A reader asked about how I reheat meat. I’m no fan of the microwave for anything. In fact, the first thing we did when we moved in here was remove it from over the stove, put in a regular vent hood and stuck a small microwave on a shelf in the laundry room. Vince uses it some but I can’t tell you the last time I used the microwave.
As far as reheating meat, I struggle with that too. I do not like meat to taste like “reheated meat”.
For reheating brisket, mostly I put about 1/4 cup of water or apple juice in a pot, add the meat, cover and simmer til hot, then remove the lid and cook out the liquid. Also, if the meat seems to be drying out from being in the fridge or freezer, I will add about half a tablespoon of butter. At this point, I will usually add just a tiny little bit of BBQ sauce if desired. More BBQ sauce will be served at the table. The amount of butter or BBQ sauce depends on how much meat I’m reheating but if it’s 5 or 6 slices .. enough for the two of us for a meal, I’ll add maybe 1 tablespoon of BBQ sauce.
Also, I have an electric steamer and it works great for reheating meat.
Depending on what I’m making, I may simply reheat the brisket with whatever I’m cooking. If I’m making a hash like dish, I’ll cook the potatoes and when they’re almost done, throw in the brisket. If I’m serving it over baked potatoes, right before the potatoes are done, I’ll wrap some of the brisket in foil and stick it in the oven with the potatoes. A lot of times, if I’m reheating it in foil in the oven, I’ll add some sliced onions. The onions won’t get tender but the liquid from them will add flavor to the meat.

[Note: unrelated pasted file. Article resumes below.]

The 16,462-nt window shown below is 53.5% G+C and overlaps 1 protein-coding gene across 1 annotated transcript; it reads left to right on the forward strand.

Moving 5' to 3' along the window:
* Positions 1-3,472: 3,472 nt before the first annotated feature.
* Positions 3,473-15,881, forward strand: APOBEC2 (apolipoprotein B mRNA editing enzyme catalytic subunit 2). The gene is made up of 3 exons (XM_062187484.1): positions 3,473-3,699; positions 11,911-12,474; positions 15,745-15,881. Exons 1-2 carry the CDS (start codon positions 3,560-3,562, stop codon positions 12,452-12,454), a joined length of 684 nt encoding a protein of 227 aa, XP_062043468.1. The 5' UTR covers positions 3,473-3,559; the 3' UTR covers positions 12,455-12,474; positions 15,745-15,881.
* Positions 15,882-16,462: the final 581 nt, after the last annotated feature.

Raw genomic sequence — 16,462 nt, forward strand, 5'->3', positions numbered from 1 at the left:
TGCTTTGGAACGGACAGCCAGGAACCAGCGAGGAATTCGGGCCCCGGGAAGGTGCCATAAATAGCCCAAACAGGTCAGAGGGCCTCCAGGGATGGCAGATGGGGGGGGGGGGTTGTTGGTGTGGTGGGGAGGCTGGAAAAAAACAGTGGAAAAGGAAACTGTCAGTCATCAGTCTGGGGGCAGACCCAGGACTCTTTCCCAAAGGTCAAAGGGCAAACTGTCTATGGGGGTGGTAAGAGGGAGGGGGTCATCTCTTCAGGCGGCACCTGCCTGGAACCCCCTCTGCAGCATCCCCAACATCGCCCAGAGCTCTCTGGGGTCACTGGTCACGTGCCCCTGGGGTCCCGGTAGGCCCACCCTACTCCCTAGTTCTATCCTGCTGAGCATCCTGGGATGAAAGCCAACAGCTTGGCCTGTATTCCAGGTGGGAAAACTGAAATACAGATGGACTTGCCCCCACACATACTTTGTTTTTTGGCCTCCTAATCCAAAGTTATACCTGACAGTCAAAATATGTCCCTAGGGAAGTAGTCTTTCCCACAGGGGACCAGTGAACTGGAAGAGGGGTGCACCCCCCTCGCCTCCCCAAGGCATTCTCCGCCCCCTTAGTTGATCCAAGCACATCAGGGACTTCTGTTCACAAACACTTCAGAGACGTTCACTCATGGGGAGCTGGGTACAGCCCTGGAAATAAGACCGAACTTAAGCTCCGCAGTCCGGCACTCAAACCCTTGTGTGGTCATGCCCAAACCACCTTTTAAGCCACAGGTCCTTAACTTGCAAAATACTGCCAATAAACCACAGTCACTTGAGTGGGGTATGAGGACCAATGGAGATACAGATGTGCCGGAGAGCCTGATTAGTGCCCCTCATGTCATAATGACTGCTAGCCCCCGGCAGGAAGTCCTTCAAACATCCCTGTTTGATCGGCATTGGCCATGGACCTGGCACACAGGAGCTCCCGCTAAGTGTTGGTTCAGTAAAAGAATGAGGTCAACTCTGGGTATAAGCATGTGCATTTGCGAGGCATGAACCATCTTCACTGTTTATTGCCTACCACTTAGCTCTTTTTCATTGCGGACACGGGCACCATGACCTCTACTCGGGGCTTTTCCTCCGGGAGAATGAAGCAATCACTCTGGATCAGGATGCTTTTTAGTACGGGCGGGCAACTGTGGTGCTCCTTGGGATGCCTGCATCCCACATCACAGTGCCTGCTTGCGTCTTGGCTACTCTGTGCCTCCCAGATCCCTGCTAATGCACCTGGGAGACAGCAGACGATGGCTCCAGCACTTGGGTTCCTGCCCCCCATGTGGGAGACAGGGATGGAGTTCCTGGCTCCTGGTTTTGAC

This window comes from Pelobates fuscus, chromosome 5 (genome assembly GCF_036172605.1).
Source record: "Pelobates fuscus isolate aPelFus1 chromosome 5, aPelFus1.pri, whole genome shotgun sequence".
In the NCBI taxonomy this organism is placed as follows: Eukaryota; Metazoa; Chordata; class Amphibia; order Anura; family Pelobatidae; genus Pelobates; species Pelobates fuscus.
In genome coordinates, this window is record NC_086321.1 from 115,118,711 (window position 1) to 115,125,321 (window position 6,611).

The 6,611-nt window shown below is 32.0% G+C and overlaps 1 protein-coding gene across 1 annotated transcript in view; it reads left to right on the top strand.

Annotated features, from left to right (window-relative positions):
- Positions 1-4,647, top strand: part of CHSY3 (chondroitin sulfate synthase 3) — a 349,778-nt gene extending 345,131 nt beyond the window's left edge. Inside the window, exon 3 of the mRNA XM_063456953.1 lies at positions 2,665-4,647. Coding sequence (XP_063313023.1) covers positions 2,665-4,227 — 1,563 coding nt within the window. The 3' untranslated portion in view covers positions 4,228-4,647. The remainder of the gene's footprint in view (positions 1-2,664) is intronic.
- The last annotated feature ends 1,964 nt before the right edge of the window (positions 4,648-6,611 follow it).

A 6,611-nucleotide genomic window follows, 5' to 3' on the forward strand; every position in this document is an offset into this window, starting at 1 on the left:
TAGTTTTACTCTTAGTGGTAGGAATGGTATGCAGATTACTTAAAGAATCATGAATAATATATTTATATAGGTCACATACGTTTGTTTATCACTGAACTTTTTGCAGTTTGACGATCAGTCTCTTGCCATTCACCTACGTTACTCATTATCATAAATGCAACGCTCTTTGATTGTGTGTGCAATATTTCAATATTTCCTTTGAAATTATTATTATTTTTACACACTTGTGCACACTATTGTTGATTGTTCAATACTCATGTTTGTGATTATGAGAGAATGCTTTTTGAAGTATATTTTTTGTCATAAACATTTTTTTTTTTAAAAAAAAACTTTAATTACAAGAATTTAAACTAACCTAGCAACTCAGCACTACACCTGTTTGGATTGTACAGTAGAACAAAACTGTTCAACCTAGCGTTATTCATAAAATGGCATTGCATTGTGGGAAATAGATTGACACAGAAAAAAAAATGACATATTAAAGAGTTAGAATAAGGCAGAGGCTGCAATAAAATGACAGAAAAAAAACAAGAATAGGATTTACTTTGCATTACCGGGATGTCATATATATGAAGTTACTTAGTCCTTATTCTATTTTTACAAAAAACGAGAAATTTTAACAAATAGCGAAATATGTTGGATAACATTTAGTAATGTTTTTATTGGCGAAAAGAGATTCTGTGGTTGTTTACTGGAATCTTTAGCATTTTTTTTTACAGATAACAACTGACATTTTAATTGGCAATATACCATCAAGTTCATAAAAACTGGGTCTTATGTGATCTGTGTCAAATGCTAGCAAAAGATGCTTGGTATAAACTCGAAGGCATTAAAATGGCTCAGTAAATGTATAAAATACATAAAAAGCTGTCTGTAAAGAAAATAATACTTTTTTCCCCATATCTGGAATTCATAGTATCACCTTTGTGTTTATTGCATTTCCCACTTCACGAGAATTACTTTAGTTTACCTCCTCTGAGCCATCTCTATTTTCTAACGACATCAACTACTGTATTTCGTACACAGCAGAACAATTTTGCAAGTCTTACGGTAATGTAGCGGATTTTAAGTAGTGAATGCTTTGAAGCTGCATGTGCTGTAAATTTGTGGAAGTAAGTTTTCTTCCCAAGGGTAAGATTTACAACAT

Another thing I do is this: Once the brisket is done, as I slice it to serve it, I will remove almost all the fat and portions of the meat that is too fatty to serve. I put that in small zipper bags, then put those bags into a larger zipper bag and stick it in the freezer. When I’m cooking beans, whether dry beans or beans from the garden – any beans that I want to have a bit of a smoky flavor, I’ll grab a little bag or two of the fatty meat, depending on how much beans I’m cooking, toss it in with the beans for flavor.
You can see the pile of fat I’ve pulled off. Just a little of that goes a long way towards seasoning beans so that little pile in the photo would be divided up into 5 or 6 small bags for seasoning. As I get into the section that has more meat but still more fat than I want to serve, I’ll put bigger chunks of that into the beans.